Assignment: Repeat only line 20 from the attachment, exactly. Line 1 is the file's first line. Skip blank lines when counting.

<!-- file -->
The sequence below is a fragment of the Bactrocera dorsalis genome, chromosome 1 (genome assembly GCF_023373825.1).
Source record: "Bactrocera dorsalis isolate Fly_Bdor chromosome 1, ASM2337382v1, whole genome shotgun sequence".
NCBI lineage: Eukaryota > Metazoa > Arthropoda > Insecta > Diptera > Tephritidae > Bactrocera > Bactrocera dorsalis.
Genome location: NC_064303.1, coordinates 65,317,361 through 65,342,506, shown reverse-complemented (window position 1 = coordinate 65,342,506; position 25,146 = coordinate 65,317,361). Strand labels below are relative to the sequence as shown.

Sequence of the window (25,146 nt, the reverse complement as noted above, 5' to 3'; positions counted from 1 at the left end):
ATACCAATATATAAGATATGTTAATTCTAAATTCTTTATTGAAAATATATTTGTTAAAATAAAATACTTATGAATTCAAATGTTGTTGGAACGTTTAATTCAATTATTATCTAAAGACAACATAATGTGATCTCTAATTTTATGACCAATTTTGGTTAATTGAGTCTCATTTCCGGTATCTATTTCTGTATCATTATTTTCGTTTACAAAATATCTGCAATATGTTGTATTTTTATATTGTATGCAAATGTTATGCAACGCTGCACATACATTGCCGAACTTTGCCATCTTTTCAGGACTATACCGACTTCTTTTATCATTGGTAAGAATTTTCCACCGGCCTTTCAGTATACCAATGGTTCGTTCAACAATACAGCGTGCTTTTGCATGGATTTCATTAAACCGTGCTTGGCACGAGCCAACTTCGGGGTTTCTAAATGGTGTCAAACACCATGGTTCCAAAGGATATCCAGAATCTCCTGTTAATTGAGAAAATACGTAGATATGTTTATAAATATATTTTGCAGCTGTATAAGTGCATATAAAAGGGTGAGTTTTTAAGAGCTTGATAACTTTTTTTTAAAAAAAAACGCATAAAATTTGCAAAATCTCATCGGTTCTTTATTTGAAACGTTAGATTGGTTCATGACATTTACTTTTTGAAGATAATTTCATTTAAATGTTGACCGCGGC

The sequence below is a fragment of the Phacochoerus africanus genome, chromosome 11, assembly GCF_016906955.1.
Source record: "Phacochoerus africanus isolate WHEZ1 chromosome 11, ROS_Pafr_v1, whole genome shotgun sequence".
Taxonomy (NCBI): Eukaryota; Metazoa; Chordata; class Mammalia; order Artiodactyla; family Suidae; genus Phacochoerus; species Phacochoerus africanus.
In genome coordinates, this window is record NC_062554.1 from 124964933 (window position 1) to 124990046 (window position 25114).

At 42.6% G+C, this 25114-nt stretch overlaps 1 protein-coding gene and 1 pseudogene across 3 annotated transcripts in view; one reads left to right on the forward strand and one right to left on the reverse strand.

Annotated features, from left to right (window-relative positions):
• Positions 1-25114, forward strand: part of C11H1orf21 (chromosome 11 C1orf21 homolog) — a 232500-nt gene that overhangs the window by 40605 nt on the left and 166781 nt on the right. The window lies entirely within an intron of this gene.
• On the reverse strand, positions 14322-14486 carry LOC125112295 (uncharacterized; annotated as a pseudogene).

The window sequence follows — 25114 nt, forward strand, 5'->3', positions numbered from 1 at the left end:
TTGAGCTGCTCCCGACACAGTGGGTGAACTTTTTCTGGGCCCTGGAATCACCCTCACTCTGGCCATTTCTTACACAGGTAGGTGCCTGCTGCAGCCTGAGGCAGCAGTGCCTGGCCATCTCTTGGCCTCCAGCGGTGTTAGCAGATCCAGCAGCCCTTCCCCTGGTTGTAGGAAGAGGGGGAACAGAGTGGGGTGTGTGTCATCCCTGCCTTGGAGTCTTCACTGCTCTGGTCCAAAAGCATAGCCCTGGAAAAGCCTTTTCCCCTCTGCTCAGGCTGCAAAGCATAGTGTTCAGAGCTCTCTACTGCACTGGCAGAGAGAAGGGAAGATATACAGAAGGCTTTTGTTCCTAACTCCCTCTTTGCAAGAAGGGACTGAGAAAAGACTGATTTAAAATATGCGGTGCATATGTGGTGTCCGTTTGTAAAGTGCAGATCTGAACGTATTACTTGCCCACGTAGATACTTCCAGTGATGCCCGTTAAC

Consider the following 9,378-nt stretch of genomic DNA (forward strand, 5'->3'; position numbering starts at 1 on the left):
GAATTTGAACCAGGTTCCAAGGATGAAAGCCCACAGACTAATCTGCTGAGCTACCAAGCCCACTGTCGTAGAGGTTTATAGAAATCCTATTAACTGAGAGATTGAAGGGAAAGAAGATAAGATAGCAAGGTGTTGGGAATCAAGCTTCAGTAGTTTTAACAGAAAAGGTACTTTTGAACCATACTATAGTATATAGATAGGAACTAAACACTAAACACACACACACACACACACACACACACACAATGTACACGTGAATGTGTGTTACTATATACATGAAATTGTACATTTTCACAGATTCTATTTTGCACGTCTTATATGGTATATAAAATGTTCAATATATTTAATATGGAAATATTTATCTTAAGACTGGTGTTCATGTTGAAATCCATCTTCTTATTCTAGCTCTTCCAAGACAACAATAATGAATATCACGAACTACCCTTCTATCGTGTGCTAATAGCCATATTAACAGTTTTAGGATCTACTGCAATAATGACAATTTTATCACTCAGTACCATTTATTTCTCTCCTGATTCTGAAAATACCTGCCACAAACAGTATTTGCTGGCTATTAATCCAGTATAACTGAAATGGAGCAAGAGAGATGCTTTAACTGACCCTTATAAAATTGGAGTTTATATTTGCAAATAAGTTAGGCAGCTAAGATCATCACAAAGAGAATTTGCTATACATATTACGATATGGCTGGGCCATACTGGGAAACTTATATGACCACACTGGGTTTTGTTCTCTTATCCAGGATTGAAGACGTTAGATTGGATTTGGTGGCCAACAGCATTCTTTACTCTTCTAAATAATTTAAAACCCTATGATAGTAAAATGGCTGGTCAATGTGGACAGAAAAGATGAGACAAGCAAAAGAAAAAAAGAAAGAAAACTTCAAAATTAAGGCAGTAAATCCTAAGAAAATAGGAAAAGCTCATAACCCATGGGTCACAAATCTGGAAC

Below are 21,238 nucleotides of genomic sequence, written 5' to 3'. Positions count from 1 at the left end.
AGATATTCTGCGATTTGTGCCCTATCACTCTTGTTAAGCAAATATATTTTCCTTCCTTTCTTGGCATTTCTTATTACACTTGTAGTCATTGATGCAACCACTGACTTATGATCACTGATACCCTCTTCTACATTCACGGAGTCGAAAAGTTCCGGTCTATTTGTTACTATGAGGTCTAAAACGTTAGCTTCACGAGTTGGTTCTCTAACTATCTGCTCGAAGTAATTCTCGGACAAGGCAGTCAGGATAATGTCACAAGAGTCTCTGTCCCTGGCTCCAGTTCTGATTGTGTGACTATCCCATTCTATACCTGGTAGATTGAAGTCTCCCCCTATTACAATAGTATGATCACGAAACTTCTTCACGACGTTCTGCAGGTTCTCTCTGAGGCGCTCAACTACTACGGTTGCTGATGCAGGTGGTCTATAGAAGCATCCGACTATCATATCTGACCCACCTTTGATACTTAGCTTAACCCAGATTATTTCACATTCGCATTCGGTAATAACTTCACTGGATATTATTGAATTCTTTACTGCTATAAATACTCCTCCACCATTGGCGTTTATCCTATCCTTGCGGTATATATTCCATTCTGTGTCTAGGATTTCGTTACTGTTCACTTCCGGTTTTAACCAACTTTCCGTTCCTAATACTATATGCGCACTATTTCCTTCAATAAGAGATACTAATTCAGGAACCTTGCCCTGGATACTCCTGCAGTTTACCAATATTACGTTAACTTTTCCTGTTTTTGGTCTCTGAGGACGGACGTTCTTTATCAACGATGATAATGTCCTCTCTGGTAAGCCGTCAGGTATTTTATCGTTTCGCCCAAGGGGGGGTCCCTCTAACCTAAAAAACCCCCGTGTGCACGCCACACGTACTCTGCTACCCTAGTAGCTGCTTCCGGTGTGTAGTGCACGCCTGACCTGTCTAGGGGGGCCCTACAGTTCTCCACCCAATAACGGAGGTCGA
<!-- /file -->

AGATATTCTGCGATTTGTGCCCTATCACTCTTGTTAAGCAAATATATTTTCCTTCCTTTCTTGGCATTTCTTATTACACTTGTAGTCATTGATGCAACCACTGACTTATGATCACTGATACCCTCTTCTACATTCACGGAGTCGAAAAGTTCCGGTCTATTTGTTACTATGAGGTCTAAAACGTTAGCTTCACGAGTTGGTTCTCTAACTATCTGCTCGAAGTAATTCTCGGACAAGGCAGTCAGGATAATGTCACAAGAGTCTCTGTCCCTGGCTCCAGTTCTGATTGTGTGACTATCCCATTCTATACCTGGTAGATTGAAGTCTCCCCCTATTACAATAGTATGATCACGAAACTTCTTCACGACGTTCTGCAGGTTCTCTCTGAGGCGCTCAACTACTACGGTTGCTGATGCAGGTGGTCTATAGAAGCATCCGACTATCATATCTGACCCACCTTTGATACTTAGCTTAACCCAGATTATTTCACATTCGCATTCGGTAATAACTTCACTGGATATTATTGAATTCTTTACTGCTATAAATACTCCTCCACCATTGGCGTTTATCCTATCCTTGCGGTATATATTCCATTCTGTGTCTAGGATTTCGTTACTGTTCACTTCCGGTTTTAACCAACTTTCCGTTCCTAATACTATATGCGCACTATTTCCTTCAATAAGAGATACTAATTCAGGAACCTTGCCCTGGATACTCCTGCAGTTTACCAATATTACGTTAACTTTTCCTGTTTTTGGTCTCTGAGGACGGACGTTCTTTATCAACGATGATAATGTCCTCTCTGGTAAGCCGTCAGGTATTTTATCGTTTCGCCCAAGGGGGGGTCCCTCTAACCTAAAAAACCCCCGTGTGCACGCCACACGTACTCTGCTACCCTAGTAGCTGCTTCCGGTGTGTAGTGCACGCCTGACCTGTCTAGGGGGGCCCTACAGTTCTCCACCCAATAACGGAGGTCGA